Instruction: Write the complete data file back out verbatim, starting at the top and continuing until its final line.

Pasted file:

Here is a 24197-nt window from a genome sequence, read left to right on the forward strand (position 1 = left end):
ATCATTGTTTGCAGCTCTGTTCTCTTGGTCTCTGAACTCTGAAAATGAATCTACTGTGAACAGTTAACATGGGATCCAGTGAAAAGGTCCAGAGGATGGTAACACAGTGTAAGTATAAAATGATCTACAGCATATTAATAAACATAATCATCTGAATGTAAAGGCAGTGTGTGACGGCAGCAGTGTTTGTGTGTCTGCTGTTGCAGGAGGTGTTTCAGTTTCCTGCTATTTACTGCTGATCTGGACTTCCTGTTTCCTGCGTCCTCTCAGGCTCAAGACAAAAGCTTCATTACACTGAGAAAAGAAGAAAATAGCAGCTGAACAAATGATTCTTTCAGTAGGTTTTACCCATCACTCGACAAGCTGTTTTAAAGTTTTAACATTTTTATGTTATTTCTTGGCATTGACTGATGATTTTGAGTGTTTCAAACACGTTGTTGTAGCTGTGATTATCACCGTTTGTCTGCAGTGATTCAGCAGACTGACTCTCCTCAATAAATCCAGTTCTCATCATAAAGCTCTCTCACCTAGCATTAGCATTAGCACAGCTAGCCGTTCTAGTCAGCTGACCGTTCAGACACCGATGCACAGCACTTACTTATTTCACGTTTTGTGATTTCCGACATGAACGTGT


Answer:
Here is a 24197-nt window from a genome sequence, read left to right on the forward strand (position 1 = left end):
ATCATTGTTTGCAGCTCTGTTCTCTTGGTCTCTGAACTCTGAAAATGAATCTACTGTGAACAGTTAACATGGGATCCAGTGAAAAGGTCCAGAGGATGGTAACACAGTGTAAGTATAAAATGATCTACAGCATATTAATAAACATAATCATCTGAATGTAAAGGCAGTGTGTGACGGCAGCAGTGTTTGTGTGTCTGCTGTTGCAGGAGGTGTTTCAGTTTCCTGCTATTTACTGCTGATCTGGACTTCCTGTTTCCTGCGTCCTCTCAGGCTCAAGACAAAAGCTTCATTACACTGAGAAAAGAAGAAAATAGCAGCTGAACAAATGATTCTTTCAGTAGGTTTTACCCATCACTCGACAAGCTGTTTTAAAGTTTTAACATTTTTATGTTATTTCTTGGCATTGACTGATGATTTTGAGTGTTTCAAACACGTTGTTGTAGCTGTGATTATCACCGTTTGTCTGCAGTGATTCAGCAGACTGACTCTCCTCAATAAATCCAGTTCTCATCATAAAGCTCTCTCACCTAGCATTAGCATTAGCACAGCTAGCCGTTCTAGTCAGCTGACCGTTCAGACACCGATGCACAGCACTTACTTATTTCACGTTTTGTGATTTCCGACATGAACGTGT